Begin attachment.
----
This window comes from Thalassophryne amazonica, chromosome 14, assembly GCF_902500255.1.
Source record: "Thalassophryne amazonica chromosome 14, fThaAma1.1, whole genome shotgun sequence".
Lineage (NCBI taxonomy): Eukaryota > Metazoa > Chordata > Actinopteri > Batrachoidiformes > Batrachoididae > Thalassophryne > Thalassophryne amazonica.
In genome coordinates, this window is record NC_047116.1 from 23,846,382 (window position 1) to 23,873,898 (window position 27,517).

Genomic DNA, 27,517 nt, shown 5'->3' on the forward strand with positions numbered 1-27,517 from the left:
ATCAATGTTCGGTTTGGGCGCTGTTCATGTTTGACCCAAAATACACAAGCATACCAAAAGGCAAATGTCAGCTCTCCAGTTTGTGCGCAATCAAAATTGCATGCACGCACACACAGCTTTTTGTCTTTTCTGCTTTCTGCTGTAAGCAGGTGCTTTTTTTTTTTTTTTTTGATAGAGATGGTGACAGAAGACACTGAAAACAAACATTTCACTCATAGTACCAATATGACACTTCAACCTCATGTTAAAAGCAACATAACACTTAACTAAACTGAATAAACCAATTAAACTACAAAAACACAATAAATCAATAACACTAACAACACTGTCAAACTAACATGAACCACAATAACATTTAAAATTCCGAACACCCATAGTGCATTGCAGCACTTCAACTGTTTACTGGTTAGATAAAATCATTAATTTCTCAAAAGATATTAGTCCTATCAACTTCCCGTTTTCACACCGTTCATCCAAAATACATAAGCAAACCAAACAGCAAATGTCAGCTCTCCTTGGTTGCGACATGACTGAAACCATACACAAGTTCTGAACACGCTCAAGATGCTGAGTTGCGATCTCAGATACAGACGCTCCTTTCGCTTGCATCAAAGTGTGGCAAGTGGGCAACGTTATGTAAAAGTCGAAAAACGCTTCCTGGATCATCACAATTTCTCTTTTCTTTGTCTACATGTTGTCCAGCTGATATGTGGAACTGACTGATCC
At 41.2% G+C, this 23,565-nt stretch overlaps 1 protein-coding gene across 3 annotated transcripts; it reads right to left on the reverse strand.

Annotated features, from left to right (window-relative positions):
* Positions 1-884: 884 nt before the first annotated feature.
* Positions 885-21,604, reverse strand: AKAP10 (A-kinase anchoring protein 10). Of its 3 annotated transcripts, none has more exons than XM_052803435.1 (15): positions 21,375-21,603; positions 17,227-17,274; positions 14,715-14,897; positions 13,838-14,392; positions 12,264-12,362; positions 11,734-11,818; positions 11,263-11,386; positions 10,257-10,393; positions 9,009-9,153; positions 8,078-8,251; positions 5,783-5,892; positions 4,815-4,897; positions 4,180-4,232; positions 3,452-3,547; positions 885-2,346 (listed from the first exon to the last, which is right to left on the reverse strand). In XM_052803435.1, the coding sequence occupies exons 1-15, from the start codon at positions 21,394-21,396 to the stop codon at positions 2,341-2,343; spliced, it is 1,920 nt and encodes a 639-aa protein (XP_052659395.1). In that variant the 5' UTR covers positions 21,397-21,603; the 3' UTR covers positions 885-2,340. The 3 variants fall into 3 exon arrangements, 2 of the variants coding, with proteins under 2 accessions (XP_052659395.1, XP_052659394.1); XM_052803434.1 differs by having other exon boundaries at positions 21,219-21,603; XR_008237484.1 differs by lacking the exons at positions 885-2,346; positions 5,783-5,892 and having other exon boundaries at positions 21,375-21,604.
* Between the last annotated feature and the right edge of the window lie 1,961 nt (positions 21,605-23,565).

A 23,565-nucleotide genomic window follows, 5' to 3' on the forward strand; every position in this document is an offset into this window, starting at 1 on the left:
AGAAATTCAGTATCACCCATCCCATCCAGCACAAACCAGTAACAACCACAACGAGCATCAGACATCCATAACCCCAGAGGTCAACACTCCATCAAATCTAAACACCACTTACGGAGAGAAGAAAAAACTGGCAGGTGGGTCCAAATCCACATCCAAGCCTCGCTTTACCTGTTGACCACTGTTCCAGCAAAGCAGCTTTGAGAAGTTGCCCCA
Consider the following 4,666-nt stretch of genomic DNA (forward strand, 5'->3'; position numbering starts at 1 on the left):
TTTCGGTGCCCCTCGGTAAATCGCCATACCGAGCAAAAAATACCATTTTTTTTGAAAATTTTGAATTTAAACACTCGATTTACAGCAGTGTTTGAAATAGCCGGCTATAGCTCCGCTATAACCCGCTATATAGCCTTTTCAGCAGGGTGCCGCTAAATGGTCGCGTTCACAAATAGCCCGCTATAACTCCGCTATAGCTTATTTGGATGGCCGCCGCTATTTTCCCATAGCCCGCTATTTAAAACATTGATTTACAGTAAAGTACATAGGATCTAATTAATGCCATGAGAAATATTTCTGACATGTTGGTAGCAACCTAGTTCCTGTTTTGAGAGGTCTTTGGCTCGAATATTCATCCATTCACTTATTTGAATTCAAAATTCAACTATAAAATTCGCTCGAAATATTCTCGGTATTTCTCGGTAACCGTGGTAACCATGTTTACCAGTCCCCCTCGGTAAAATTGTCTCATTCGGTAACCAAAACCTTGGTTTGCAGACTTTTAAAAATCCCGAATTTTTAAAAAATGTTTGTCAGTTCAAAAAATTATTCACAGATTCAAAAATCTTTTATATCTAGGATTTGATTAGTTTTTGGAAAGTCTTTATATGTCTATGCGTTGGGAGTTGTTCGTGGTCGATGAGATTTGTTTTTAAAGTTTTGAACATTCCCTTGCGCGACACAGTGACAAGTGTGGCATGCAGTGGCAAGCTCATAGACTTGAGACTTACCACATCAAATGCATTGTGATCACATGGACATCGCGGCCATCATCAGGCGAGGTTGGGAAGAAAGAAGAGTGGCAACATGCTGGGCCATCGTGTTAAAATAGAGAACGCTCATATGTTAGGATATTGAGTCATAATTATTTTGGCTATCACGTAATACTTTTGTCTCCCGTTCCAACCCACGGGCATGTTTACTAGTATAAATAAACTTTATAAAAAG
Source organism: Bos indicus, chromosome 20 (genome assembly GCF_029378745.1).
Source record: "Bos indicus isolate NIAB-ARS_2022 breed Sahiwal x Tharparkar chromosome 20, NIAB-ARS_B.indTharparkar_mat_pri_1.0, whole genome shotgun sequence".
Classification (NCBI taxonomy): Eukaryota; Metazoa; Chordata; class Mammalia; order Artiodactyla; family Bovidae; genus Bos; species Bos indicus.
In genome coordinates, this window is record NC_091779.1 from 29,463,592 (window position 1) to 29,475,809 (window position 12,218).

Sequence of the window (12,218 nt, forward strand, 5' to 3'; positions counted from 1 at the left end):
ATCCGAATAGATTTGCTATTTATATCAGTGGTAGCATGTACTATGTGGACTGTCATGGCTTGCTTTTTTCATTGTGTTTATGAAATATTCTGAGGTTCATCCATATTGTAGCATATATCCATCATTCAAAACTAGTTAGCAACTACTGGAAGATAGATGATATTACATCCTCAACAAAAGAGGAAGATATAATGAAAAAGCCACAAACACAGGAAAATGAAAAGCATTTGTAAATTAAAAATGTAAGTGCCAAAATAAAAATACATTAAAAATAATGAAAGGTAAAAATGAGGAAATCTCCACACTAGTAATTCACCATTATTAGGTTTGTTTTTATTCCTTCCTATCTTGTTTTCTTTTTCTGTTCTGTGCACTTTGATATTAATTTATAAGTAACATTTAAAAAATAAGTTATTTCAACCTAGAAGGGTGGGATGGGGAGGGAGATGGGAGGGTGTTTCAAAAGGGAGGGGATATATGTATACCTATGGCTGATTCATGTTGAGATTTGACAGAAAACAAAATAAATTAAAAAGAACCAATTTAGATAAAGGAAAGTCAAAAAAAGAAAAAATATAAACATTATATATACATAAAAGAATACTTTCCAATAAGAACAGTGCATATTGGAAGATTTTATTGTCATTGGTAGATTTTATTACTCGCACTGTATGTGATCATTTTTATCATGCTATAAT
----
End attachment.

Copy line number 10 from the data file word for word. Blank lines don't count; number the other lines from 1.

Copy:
* Positions 885-21,604, reverse strand: AKAP10 (A-kinase anchoring protein 10). Of its 3 annotated transcripts, none has more exons than XM_052803435.1 (15): positions 21,375-21,603; positions 17,227-17,274; positions 14,715-14,897; positions 13,838-14,392; positions 12,264-12,362; positions 11,734-11,818; positions 11,263-11,386; positions 10,257-10,393; positions 9,009-9,153; positions 8,078-8,251; positions 5,783-5,892; positions 4,815-4,897; positions 4,180-4,232; positions 3,452-3,547; positions 885-2,346 (listed from the first exon to the last, which is right to left on the reverse strand). In XM_052803435.1, the coding sequence occupies exons 1-15, from the start codon at positions 21,394-21,396 to the stop codon at positions 2,341-2,343; spliced, it is 1,920 nt and encodes a 639-aa protein (XP_052659395.1). In that variant the 5' UTR covers positions 21,397-21,603; the 3' UTR covers positions 885-2,340. The 3 variants fall into 3 exon arrangements, 2 of the variants coding, with proteins under 2 accessions (XP_052659395.1, XP_052659394.1); XM_052803434.1 differs by having other exon boundaries at positions 21,219-21,603; XR_008237484.1 differs by lacking the exons at positions 885-2,346; positions 5,783-5,892 and having other exon boundaries at positions 21,375-21,604.